• The budget should be small – making the team work smarter with what they have and preventing any expensive follies.
  • The location should be away from the corporate parent (it was), and in a lean environment (it was not)
  • The team should be interconnected with the local web community, be that on the latest social networking tool, conferences such s Webstock or simply through blogs.
  • The early scope should be small, with more features (and dollars) added only after the concept is proven

Telecom and Ferrit failed on all of these levels. Sadly I’ve seen corporates fail consistently at building their own businesses – Pfizer’s recent laying off of research staff was an admission that they are just too big to innovate, while Trade Me is the classic example of a start-up taking away the corporate incumbents’ businesses.

This is where I am truly perplexed, and concerned not just for Telecom but also for many other large corporate businesses in New Zealand. The total failure of Ferrit was obvious to any external observer right from the start. How could the leadership of Telecom let this happen? And if this was really was a pet project of the then CEO, then how did the Board of Directors let this start and keep going for so long?

Was there anybody on the board that gets the internet? Was the board able to reconcile the tens of millions money being poured into Ferrit with their fiduciary obligations to shareholder to maximise value? Was the board able to reconcile their obligations to other stake-holders with not only Ferrit’s poor performance but the resulting internal distraction from the core goals?

Who was asking the hard questions? has pages and pages of corporate governance material on their website, but I can’ help but observe the board failed dismally in their obligations to shareholders.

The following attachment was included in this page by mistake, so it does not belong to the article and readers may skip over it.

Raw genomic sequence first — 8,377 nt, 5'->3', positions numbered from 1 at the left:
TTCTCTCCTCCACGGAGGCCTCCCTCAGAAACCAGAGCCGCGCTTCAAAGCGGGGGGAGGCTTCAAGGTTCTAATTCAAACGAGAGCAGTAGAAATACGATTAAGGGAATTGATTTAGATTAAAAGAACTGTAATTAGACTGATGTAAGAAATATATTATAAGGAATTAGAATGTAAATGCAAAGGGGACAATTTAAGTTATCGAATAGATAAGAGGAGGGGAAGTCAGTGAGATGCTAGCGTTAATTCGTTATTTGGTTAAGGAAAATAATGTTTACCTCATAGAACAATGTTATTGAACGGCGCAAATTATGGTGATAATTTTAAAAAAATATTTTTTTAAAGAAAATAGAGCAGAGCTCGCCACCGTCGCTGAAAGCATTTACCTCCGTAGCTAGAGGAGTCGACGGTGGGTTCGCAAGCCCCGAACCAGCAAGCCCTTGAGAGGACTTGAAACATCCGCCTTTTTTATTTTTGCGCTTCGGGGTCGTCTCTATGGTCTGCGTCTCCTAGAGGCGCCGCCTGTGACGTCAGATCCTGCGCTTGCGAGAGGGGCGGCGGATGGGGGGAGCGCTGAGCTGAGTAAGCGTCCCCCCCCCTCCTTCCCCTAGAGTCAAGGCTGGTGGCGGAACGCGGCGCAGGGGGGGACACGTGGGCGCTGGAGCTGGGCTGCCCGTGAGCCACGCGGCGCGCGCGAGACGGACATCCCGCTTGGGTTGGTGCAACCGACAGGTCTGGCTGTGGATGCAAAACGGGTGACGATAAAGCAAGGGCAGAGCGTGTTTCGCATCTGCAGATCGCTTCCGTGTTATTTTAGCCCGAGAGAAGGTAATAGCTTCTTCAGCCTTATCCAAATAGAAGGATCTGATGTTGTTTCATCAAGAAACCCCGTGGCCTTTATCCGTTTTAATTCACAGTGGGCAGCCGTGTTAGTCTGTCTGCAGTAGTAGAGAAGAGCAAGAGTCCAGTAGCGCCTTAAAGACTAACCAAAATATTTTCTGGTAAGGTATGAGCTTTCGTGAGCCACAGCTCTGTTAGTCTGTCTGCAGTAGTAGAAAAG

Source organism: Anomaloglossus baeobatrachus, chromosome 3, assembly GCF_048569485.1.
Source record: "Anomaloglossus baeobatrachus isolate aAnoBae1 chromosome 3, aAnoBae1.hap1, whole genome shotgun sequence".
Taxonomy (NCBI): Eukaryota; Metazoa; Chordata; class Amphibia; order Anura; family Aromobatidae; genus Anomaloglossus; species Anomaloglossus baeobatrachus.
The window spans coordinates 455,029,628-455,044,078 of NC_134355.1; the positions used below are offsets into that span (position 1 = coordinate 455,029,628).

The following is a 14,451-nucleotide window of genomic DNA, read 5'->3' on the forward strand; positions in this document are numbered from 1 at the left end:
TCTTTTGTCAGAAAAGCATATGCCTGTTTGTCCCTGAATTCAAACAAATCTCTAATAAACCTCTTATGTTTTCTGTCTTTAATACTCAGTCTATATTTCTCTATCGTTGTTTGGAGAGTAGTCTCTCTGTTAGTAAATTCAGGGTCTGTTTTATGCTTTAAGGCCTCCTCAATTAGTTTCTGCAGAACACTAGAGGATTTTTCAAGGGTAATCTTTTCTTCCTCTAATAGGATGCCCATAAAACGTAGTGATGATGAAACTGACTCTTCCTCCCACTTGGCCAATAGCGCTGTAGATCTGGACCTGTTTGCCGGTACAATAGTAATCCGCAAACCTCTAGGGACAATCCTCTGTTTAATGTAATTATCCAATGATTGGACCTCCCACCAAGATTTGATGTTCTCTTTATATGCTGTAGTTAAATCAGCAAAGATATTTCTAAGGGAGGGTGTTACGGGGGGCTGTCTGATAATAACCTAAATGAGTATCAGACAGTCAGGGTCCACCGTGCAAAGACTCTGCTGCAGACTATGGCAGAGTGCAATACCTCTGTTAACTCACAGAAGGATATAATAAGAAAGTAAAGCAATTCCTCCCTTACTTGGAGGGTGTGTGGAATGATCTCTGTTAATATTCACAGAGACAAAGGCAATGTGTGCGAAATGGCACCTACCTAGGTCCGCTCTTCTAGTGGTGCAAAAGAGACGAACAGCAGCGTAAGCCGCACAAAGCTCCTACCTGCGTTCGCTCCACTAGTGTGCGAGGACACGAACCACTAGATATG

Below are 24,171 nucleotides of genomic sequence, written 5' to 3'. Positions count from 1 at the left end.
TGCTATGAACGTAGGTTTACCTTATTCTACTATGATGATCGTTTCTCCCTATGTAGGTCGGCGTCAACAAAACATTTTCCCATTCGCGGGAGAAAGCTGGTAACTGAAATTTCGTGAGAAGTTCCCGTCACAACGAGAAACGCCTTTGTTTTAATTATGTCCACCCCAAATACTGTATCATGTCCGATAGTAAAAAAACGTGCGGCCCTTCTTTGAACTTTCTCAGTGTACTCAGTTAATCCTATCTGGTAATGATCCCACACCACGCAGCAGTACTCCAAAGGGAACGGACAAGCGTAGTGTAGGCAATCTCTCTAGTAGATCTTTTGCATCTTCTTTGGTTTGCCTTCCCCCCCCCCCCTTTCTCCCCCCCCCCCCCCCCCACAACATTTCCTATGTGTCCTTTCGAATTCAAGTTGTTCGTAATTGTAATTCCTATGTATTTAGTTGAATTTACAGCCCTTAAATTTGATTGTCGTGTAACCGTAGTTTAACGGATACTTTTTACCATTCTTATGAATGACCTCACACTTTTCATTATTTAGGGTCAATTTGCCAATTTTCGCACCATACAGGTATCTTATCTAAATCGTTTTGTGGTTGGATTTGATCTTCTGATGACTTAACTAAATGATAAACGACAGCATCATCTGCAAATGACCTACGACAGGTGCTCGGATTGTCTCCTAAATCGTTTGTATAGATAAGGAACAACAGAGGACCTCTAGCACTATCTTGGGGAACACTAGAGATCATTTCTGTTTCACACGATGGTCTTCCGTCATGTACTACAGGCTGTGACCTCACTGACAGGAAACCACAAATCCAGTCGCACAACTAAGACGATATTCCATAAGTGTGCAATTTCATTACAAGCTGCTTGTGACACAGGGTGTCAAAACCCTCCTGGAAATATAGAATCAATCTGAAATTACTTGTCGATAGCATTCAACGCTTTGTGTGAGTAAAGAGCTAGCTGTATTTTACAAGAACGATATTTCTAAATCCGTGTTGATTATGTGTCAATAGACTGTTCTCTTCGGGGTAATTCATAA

All is not lost – they did exercise their biggest power and bring in Paul Reynolds as CEO. He is slowly turning around Telecom, and is doing it well. We could argue that the Ferrit closure happened about a year to late, but really it is a small amount of money to the giant corporate.

Paul has managed to change out his management team and now drop Ferrit without acquiring a nickname such as “Neutron Jack” or “Chainsaw Al”. Credit to him for that, but I hope that his current board is asking him the tough questions.

It’s a sad interlude for Telecom that needs to pass into history. The great news is that this closure is yet another sign of a resurgent Telecom that puts customer needs first and understands that shareholders benefit when you create value for all.

Published by Lance Wiggs


6 replies on “Final Ferrit: The governance failure”

  1. Sorry this is a repost from business economic post – meant to be posted here.

    There’s also a tinge of arrogance, or stubbornness involved. The whole industry panned Ferrit from day one, and it wasn’t because it was Telecom – it was because Telecom spent an obscene amount of money to put together a very average site. The NZ industry were very vocal in dissecting the shortcomings of Ferrit. It could be said that Telecom had it easy – they had money to burn and a willing and knowledgeable choir of industry veterans telling them exactly what was wrong with their business model and execution and how to fix it. All Telecom needed to do was remove the lawyers of bloat and get someone in there who knows the ingredients to a successful online operation. But no, Telecom in their arrogance clearly ignored everything anybody was saying and continued on, determined to put away the $3 commissions until one day it added up to $70m. Someone at Telecom was obviously making it a personal vendetta to prove everybody wrong and continue signing off on appalling advertising and keep spending money in the hope that one day New Zealander’s would catch on and realise that Ferrit was in fact a godsend and how silly we have all been for not spending our precious time there. The sad part is that statistics show people were in fact spending some time there, time spent on site was quite high – it’s just a shame that in the $70m spent somebody forgot to commission some A/B testing and work out how to convert some of these visitors into buyers.